The game stayed tight into the final minute of regulation until Harper, the would-be hero of the teams’ January nailbiter, redeemed himself this time, driving and scoring for the tying layup with 36 seconds left. On the other end Auburn managed to stop Washington in a crucial moment, as senior Horace Spencer—normally a reserve, who started the game in Okeke’s place—swatted Washington’s shot at the basket. A second try by Kentucky’s Keldon Johnson also missed, which Brown corralled with 10 seconds left to initiate a break the other way. He found Spencer—just a 3-of-18 three-point shooter on the season—on the wing for a buzzer-beating try that found only iron.
“We work on [that play] everyday,” Pearl joked after the game. “Not.”
“I thought he was going to pass it back,” Brown said in defense.
In the huddle before overtime, Harper implored his teammates to remain calm. “We’ve got this,” he told them, before making sure that they did with his flurry of blow-by drives. “I knew that they couldn’t keep in front of me,” Harper said. “They weren’t helping too much, so I knew I had to get to the basket and finish.”
With that he keyed a win that marks one of recent years’ most impressive builds. Fresh off a three-year show-cause penalty for NCAA violations at Tennessee, Pearl came to Auburn in 2014 aiming to revive a middling and long-irrelevant program that had gone a decade without an NCAA tournament appearance and was an afterthought, at best, compared to the school’s storied football team. He promised recruits that they would be “the building blocks for something great,” in McLemore’s words, and last year lead them to this tournament’s second round. This season began with a top-15 national ranking, then drifted off track with a 7–7 midseason lull, culminating in their whooping at Kentucky in February. Avenging that loss while propelling themselves to the Final Four, and the precipice of a possible national title, was for some Tigers hard to process.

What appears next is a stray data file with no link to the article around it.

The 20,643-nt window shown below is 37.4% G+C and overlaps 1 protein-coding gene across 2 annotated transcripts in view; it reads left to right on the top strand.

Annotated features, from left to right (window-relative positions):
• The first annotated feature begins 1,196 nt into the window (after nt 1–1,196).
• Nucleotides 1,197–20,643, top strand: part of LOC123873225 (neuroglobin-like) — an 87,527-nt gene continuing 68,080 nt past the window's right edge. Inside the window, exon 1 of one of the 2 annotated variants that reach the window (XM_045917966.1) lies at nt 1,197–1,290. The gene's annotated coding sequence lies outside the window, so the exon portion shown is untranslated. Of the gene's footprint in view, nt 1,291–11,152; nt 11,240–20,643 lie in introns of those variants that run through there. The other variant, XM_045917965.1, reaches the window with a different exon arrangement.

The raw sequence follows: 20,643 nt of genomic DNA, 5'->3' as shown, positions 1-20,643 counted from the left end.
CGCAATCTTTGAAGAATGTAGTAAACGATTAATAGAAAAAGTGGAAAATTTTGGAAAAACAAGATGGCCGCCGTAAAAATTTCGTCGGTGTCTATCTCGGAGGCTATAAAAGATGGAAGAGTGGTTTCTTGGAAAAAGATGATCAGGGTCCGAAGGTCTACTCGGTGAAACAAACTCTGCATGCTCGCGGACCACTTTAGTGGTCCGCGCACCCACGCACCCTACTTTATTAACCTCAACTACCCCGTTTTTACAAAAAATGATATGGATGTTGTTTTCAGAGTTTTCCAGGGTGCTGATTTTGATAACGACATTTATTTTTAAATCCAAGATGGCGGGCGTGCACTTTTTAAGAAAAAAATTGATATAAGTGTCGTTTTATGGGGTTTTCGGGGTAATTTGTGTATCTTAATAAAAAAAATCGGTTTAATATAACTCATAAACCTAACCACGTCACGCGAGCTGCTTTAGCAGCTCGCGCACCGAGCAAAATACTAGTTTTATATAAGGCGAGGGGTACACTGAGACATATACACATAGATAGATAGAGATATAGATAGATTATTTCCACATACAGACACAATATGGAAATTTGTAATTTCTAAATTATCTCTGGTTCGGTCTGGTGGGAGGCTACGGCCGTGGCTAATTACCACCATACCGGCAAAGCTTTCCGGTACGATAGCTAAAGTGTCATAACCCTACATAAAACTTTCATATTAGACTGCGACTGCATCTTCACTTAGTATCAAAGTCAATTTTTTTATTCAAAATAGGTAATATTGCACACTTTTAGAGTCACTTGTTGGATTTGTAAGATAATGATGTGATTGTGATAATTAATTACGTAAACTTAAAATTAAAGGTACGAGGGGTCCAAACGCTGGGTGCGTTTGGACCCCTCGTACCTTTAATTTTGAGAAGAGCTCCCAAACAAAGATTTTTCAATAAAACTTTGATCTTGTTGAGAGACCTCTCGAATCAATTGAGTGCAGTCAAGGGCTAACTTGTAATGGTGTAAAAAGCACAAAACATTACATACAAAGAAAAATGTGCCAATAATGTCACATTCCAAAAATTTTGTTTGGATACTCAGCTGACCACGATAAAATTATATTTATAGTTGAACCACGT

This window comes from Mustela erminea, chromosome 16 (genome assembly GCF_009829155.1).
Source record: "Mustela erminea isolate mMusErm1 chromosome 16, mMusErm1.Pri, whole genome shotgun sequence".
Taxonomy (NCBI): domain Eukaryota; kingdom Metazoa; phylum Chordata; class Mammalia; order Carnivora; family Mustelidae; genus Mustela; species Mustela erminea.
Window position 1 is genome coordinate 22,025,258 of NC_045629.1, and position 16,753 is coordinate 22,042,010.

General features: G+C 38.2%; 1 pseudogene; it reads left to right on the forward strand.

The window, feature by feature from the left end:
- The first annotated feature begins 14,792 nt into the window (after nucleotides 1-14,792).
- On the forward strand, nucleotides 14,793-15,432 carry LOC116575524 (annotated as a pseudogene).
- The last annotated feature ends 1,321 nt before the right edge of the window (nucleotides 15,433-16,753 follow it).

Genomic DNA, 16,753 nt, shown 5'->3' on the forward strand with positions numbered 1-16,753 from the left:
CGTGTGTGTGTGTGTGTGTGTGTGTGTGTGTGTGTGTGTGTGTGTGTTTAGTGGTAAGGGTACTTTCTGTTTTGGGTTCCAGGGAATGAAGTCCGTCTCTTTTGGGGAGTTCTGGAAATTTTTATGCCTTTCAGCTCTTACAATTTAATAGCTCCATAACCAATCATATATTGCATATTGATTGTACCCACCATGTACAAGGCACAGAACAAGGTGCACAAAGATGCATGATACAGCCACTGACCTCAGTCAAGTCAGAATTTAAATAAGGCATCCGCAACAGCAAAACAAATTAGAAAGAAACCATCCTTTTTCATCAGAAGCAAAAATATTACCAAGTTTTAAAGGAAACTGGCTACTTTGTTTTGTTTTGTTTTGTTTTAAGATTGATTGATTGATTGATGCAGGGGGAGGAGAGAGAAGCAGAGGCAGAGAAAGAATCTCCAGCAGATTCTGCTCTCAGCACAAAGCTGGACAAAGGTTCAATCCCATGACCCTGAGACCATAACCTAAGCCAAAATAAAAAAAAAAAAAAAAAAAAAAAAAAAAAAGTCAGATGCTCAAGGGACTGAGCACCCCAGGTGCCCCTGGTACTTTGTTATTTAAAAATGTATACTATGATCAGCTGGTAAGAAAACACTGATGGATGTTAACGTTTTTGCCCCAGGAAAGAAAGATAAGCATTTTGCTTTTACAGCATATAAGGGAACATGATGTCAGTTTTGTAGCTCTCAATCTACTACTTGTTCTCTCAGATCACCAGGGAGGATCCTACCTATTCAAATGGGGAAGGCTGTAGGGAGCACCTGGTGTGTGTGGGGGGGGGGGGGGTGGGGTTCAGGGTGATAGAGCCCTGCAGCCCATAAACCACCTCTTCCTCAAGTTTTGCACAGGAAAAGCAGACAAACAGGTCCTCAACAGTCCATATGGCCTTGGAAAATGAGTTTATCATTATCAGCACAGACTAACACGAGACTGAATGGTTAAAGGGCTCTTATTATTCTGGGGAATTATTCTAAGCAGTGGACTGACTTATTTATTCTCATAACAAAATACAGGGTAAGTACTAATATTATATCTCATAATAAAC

“It probably won’t feel real,” said McLemore, “until I get back to Auburn and see all the toilet paper on the trees.”
He too had helped seal the win, blocking a mid-range attempt from Johnson with Auburn up four and 10 seconds remaining in overtime. Harper collided with Johnson in pursuit of the loose ball, drawing the foul while taking a hard spill onto his tailbone that left him laying momentarily on his back to collect himself. McLemore bent down and began lightheartedly compressing Harper’s chest with his hands. “A little bit of CPR just so he could wake up and knock the free throws down,” McLemore explained later. He hit both, launching a thousand rolls of TP onto Toomer’s Corner and drawing tears of joy from alumnus Charles Barkley.
The game officially ended with the ball bouncing toward Harper after one final, futile miss from Washington. The point guard broke down the floor in celebration, tossing the ball high into the air. It was a fitting conclusion given that for all the Tigers’ defiant believing, Harper’s might have been the earliest and strongest. Over the weekend several Auburn players said even when they bought into Pearl’s vision luring them to campus, they imagined a winning team, a proud program, but not necessarily this. Harper said his recruitment had sparked in his imagination a future 30 for 30 documentary, chronicling the Tigers’ rise to national powers.
On the court after Sunday’s win, Harper said, “A lot of us came here to be able to make this history that we’re making right now.” It was some story, all according to his coach’s script.